The Washington Post

Wilbon accurately tweets Bears-Redskins

(Ricky Carioti/The Washington Post)

I had a recent interaction with Michael Wilbon. It confirmed that he is the probably the nicest and most kind famous person I’ve ever met.

That said, I will continue to poke at him in this space, because he’ll never see it, and because it does great Web traffic.

So anyhow, a longtime commenter here has frequently maintained that if Michael Wilbon makes a prediction about sports, you should take your life savings and dump it on the other side. A habit of being wrong, he has.

That was on amazing display Sunday afternoon. Like, take-your-breath-away stuff.

It started in the first half. The Bears’ offense was anemic, at best, under Jay Cutler, but when he got hurt it was lights out, according to one of the world’s preeminent Bears fans.


I don’t know that I’d disagree with this, per se, but there was still a game to be played.


But now the predictions started rolling in. And the roll was lopsided. Like, this look was not correct.


No, Hester (or Hestee) could not score 40. But the rest of the Bears sure did.


Remember when Robbie Gould missed a gimme field goal? That led to Wilbon’s second 48-17 prediction of the afternoon. Seven plays later, the Redskins had punted and the Bears had scored a touchdown to make it 24-24. So his final score prediction was in play for exactly seven plays.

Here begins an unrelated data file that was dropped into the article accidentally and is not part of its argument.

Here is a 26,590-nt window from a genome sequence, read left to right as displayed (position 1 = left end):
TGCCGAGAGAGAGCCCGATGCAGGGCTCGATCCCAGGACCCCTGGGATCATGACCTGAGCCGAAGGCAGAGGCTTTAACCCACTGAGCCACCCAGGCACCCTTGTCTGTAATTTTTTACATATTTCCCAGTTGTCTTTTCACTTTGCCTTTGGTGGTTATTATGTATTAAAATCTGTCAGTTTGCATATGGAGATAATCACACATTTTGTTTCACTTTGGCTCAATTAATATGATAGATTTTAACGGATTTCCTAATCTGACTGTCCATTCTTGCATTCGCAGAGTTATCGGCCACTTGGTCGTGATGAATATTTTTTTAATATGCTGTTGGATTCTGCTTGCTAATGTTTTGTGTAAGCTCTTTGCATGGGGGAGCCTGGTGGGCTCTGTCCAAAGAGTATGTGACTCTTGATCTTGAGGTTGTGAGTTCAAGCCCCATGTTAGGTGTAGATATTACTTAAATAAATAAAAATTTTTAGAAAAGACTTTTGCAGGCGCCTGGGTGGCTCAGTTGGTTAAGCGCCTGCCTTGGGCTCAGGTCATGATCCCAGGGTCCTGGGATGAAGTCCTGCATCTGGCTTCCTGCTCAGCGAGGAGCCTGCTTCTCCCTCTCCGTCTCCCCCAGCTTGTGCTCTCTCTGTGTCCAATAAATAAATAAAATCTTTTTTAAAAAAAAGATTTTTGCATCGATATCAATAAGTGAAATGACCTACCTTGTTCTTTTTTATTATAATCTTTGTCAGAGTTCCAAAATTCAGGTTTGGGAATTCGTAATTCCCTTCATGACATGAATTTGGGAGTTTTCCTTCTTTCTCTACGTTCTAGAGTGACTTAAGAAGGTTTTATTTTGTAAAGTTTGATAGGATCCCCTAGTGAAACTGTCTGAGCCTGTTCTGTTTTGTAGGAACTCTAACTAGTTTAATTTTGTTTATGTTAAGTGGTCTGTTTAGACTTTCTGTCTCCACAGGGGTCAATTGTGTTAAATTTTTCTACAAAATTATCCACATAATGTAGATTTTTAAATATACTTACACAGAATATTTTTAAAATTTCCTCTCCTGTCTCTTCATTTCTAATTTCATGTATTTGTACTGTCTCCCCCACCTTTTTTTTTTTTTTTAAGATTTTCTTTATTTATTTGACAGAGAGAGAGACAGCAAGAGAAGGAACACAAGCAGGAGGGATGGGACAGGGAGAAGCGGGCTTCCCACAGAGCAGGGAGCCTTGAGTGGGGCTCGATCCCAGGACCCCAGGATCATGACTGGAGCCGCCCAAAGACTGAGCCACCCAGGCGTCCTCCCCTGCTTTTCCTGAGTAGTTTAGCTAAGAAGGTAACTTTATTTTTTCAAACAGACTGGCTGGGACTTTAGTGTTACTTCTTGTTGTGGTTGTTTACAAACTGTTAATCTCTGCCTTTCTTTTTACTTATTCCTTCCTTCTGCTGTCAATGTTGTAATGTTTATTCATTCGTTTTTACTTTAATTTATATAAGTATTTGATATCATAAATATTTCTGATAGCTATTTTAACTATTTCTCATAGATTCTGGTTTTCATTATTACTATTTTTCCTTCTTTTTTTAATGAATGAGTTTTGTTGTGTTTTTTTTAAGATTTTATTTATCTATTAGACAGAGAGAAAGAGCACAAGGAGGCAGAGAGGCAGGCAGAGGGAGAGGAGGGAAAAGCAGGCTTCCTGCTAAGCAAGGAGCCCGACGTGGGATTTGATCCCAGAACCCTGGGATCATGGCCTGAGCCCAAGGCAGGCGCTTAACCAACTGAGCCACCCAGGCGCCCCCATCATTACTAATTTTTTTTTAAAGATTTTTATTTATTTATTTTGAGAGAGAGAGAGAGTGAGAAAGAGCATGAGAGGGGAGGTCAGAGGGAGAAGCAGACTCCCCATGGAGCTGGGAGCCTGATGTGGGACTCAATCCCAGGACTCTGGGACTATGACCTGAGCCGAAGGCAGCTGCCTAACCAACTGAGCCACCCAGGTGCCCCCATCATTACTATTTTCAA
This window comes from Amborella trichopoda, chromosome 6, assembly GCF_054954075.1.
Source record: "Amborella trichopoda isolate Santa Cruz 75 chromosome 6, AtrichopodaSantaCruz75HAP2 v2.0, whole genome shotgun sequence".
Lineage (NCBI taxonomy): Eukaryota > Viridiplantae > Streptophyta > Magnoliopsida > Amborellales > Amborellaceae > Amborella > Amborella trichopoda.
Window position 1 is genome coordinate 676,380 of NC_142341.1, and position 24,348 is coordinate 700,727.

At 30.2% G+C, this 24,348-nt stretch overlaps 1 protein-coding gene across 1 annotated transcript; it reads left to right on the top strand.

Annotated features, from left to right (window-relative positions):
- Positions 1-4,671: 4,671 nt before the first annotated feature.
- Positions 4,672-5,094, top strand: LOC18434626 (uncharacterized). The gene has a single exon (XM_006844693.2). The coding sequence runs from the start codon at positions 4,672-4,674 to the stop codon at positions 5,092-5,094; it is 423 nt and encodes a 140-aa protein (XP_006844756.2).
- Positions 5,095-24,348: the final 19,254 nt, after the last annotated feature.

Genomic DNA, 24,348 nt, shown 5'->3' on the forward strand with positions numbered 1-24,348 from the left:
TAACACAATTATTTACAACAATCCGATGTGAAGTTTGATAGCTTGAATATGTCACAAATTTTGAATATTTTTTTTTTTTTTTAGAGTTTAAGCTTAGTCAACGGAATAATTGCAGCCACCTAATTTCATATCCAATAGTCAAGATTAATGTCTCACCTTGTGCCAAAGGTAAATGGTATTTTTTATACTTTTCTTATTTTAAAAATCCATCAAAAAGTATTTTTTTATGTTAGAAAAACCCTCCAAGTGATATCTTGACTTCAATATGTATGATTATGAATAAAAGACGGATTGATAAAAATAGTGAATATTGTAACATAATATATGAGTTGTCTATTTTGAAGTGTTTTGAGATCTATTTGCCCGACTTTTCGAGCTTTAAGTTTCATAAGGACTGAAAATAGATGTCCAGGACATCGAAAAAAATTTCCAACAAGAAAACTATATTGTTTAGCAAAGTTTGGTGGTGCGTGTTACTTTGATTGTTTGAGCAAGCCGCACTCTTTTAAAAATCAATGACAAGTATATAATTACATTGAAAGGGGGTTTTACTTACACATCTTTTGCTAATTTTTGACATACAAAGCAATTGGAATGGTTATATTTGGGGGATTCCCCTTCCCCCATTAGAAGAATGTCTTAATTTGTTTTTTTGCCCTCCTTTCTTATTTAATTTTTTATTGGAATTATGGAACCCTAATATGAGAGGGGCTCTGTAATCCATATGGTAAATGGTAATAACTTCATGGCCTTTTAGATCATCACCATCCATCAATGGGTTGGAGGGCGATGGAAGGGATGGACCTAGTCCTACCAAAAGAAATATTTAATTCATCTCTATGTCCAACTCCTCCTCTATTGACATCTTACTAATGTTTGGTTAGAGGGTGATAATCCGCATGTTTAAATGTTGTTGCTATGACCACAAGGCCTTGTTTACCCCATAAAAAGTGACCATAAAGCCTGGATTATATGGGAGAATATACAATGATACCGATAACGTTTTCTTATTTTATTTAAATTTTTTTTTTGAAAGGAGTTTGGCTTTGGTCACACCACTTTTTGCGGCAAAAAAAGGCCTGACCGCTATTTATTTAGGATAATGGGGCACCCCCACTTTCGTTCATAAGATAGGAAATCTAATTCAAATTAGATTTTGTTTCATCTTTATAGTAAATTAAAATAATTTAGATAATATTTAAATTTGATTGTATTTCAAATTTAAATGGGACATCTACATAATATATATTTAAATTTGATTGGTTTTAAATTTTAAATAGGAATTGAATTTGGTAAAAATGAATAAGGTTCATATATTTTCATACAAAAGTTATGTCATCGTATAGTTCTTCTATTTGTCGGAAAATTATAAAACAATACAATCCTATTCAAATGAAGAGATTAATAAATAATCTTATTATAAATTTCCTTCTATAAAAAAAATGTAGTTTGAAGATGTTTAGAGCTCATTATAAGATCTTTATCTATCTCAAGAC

Now remember, he’s lived in Washington for years. The Redskins have made a habit of playing poorly against backup quarterbacks and backup running backs for years. If Cutler had been out to start the game, the Redskins would have never been favored by more than a touchdown. So Redskins fans remained buckled in throughout. But Wilbon was shocked.


The Redskins wound up with 359 499 yards of offense. That was the lowest yardage the Bears defense has allowed in a game since week 3 in Pittsburgh. The Redskins finished with 45 points, including a defensive touchdown. Less than a month ago, the Bears gave up 40 points to the Lions, including a defensive touchdown. The Lions offense scored 30 points and gained 260 yards in the first half that week.


I hate to say this, but if Wilbon calls that a season-saving win, Washington will probably now lose three straight.

UPDATE: I made an egregious factual error in this item making fun of someone else’s errors. That’s great. Sorry, everyone. I still maintain that the Bears defense was helpless in allowing 30 first-half points and 260 first-half yards to the Lions.

Dan Steinberg writes about all things D.C. sports at the D.C. Sports Bog.



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Dan Steinberg · October 21, 2013